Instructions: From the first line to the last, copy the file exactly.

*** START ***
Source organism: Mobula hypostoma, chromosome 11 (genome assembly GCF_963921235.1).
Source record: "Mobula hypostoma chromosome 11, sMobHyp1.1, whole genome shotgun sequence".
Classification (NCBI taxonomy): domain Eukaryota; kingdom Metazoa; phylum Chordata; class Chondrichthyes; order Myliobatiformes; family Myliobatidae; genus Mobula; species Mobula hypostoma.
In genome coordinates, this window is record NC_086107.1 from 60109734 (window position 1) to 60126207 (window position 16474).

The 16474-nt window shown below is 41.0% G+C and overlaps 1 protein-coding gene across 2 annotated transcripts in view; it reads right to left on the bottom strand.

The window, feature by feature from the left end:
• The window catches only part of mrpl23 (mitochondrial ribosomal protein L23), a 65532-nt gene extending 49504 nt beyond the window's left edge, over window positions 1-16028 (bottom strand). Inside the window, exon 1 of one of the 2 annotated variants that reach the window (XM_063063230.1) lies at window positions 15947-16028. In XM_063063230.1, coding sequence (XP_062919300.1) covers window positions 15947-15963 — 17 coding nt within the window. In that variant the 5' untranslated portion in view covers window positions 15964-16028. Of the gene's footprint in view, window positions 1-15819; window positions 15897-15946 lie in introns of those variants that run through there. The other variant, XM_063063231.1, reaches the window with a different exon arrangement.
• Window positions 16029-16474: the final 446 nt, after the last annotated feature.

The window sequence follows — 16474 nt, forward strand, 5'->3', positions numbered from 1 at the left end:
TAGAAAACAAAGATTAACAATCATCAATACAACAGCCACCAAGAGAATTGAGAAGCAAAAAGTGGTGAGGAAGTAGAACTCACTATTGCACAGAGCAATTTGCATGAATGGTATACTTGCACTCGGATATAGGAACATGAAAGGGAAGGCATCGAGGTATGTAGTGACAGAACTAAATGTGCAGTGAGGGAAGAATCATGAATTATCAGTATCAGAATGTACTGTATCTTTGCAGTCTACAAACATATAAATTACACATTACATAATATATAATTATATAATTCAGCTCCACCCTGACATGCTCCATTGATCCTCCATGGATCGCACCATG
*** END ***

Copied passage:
Source organism: Mobula hypostoma, chromosome 11 (genome assembly GCF_963921235.1).
Source record: "Mobula hypostoma chromosome 11, sMobHyp1.1, whole genome shotgun sequence".
Classification (NCBI taxonomy): domain Eukaryota; kingdom Metazoa; phylum Chordata; class Chondrichthyes; order Myliobatiformes; family Myliobatidae; genus Mobula; species Mobula hypostoma.
In genome coordinates, this window is record NC_086107.1 from 60109734 (window position 1) to 60126207 (window position 16474).

The 16474-nt window shown below is 41.0% G+C and overlaps 1 protein-coding gene across 2 annotated transcripts in view; it reads right to left on the bottom strand.

The window, feature by feature from the left end:
• The window catches only part of mrpl23 (mitochondrial ribosomal protein L23), a 65532-nt gene extending 49504 nt beyond the window's left edge, over window positions 1-16028 (bottom strand). Inside the window, exon 1 of one of the 2 annotated variants that reach the window (XM_063063230.1) lies at window positions 15947-16028. In XM_063063230.1, coding sequence (XP_062919300.1) covers window positions 15947-15963 — 17 coding nt within the window. In that variant the 5' untranslated portion in view covers window positions 15964-16028. Of the gene's footprint in view, window positions 1-15819; window positions 15897-15946 lie in introns of those variants that run through there. The other variant, XM_063063231.1, reaches the window with a different exon arrangement.
• Window positions 16029-16474: the final 446 nt, after the last annotated feature.

The window sequence follows — 16474 nt, forward strand, 5'->3', positions numbered from 1 at the left end:
TAGAAAACAAAGATTAACAATCATCAATACAACAGCCACCAAGAGAATTGAGAAGCAAAAAGTGGTGAGGAAGTAGAACTCACTATTGCACAGAGCAATTTGCATGAATGGTATACTTGCACTCGGATATAGGAACATGAAAGGGAAGGCATCGAGGTATGTAGTGACAGAACTAAATGTGCAGTGAGGGAAGAATCATGAATTATCAGTATCAGAATGTACTGTATCTTTGCAGTCTACAAACATATAAATTACACATTACATAATATATAATTATATAATTCAGCTCCACCCTGACATGCTCCATTGATCCTCCATGGATCGCACCATG